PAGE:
The wastewater treatment plant of Hamburg Wasser has been home to a new wind turbine since the end of July 2014. With an output of 3 megawatts per hour at full capacity, the approximately 200-metre-high turbine generates as much energy as a family of four consumes on average every year.
The wastewater treatment plant in the port of Hamburg – once one of the largest consumers of electricity in the city – has been energy-neutral since 2011. This means that, taken as an annual average, it generates at least as much heat and electricity as it consumes.
The sludge collected during the treatment process provides another rich source of energy. During its decomposition, around 95,000&60;m³ of biogas is produced every day, which is used directly at the treatment plant or processed into biomethane and then fed into the natural gas grid.
The former landfill site, some 40 metres high, covered in greenery and visible from afar, was transformed into a renewable energy hill as part of the IBA Hamburg and visitor activities were taken over by Stadtreinigung Hamburg in February 2014. It supplies around 4,000 homes with electricity using wind power and solar energy alone, and is accessible to the public as a viewpoint.
The first wind turbines were erected on the summit of the landfill site in the 1990s. A new taller wind turbine has stood on the hill since early December 2011. The southern slope is home to a large photovoltaic facility. The first phase of construction was carried out in 2009 by Hamburg Energie, allowing the production of around 500 kWp (kilowatts-peak), while the second phase followed in December 2011 and added roughly another 200 kWp. Residents of Hamburg have been able to visit the mound since 2013.
The former flak bunker in Wilhelmsburg has become a symbol of Wilhelmsburg’s renewable climate protection concept. Virtually unused since the end of the war, the monument was renovated as part of the IBA Hamburg 2013 and converted into a renewable energy plant with a large heat reservoir. Get a peek behind the scenes and take part in a free guided tour by Hamburg Energie! The core of the project is a large heat reservoir that was constructed inside the former flak bunker. In the future, it will serve as an energy bunker supplying power to an urban area of more than 1.2 square kilometres (120 hectares) thanks to the integration of different eco-friendly heat and electricity generation plants.
The Technology Centre Energy Campus by the Competence Centre for Renewable Energy and Energy Efficiency (CC4E) at the Hamburg University of Applied Sciences (HAW Hamburg) is open for research purposes and features a wind, smart and grid laboratory as well as a wind farm.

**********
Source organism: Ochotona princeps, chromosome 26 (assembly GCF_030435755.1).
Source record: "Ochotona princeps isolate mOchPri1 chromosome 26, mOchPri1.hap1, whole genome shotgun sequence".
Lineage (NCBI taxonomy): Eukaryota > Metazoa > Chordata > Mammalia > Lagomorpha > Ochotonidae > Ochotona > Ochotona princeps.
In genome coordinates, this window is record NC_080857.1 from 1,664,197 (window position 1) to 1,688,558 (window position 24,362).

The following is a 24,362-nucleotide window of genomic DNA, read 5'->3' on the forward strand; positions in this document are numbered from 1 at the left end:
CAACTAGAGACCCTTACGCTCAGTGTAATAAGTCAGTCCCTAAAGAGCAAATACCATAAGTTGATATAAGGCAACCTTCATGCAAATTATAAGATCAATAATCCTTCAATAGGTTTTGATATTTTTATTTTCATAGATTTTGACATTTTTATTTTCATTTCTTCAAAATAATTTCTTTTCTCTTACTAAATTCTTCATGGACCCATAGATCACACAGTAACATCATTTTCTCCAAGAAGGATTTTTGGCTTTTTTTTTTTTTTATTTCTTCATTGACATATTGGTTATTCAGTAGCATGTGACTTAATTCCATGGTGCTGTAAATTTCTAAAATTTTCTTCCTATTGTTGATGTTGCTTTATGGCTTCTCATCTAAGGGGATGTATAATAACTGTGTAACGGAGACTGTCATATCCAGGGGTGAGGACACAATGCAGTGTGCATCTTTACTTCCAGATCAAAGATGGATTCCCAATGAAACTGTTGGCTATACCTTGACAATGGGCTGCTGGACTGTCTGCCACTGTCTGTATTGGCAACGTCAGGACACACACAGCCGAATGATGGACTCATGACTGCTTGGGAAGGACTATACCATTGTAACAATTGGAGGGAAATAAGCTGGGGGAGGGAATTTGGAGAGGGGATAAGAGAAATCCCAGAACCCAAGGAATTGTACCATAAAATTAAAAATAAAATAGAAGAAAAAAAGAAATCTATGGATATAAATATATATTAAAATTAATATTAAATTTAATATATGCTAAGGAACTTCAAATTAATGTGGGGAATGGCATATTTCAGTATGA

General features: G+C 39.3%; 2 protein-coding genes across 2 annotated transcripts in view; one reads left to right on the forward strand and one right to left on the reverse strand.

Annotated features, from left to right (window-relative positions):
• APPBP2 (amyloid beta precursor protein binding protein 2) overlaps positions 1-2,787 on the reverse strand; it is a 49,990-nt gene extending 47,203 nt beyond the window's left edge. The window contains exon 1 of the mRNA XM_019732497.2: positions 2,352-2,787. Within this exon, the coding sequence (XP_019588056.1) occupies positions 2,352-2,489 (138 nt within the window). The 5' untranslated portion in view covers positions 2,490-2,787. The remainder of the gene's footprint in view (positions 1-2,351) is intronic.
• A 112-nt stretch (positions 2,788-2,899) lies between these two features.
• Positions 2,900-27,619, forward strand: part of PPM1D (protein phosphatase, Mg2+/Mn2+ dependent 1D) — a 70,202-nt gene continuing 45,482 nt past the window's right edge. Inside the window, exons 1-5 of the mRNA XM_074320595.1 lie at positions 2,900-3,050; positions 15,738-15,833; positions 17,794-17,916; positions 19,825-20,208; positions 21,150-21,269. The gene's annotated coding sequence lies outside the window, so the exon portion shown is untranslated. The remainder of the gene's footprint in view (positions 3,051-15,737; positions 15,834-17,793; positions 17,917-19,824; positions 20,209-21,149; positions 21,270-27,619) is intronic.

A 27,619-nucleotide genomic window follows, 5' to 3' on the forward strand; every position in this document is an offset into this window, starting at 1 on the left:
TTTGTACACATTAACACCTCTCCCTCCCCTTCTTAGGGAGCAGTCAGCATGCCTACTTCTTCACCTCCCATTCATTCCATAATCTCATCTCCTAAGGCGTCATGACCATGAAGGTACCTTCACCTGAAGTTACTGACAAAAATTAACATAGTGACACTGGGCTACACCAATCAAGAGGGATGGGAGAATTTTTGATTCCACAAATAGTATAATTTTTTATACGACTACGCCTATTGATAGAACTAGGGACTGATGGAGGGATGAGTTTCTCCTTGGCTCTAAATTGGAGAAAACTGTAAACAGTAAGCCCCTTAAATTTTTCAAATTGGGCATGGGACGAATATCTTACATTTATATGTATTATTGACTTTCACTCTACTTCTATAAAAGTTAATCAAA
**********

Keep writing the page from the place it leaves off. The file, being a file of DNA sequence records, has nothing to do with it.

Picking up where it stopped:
By establishing a network of companies, universities and institutions, the energy campus aims to support the development of applied solutions and innovations in renewable energies that will greatly benefit the general public.
The Oberhafen energy plant of enercity Contracting Nord GmbH provides heat to east HafenCity with its district heating network. In addition to two boilers, a biomethane CHP plant with an output of 1.5 MW is in operation together with a 300 m3 buffer storage system. The CHP is flexible and used to produce electricity, supplying electric energy to the public grid when it is needed. Two enercity charging stations have been available for electric vehicles at the energy plant since 2018. &60;The integration of industrial waste heat from Aurubis AG means that the next development step in supplying heat for the east of HafenCity has been completed for the current heating period.
For 30 years, Vattenfall has been operating an electric boiler for the district heating system. The company has been installing a new boiler at the site since early 2017, which will be used as a power-to-heat plant in the future.
The electric boiler is intended to convert wind power into heat for heating purposes (power to heat). This will enable Vattenfall to reduce the use of fossil fuels and CO2 emissions – an important contribution to the energy transition in Hamburg. As a flexible and ready-to-use system, the boiler will generate heat, and therefore hot water, and cover peak electricity lead times.
Replacing the electric boiler was part of the major project “Northern German Energy Transition 4.0 (Link)” within the “Smart Energy Showcases – Digital Agenda for the Energy Transition” (SINTEG) funding programme of the Federal Ministry for Economic Affairs and Energy.
How do climate simulations work and how to they differ from weather forecasts? Climate researchers develop models which simulate the most important processes of our atmosphere, oceans and land surfaces. The calculations performed with these models require cutting-edge supercomputers and vast amounts of memory – such as the high-performance computer “Mistral” at the German Climate Computing Centre (DKRZ), one of the fastest computers in Germany. The supercomputer is essential for the Climate Cluster of Excellence CliCCS.
The turbines are one of the largest wind farms in Hamburg, standing a total of 199 metres tall from the ground up to the blade tip. The diameter of the rotor alone is bigger than the height of the Elbe Philharmonic Hall and the surface of the rotor is as large as a football pitch. These giants allow the three new turbines to generate a total of 28 million kilowatt hours of energy every year – equal to the electricity demands of around 10,000 households in Hamburg. With the commissioning of the three turbines, Hamburg Energie is now the largest producer of wind energy in the Hanseatic city. What makes the three new turbines special? They are located in the middle of the harbour's industrial area.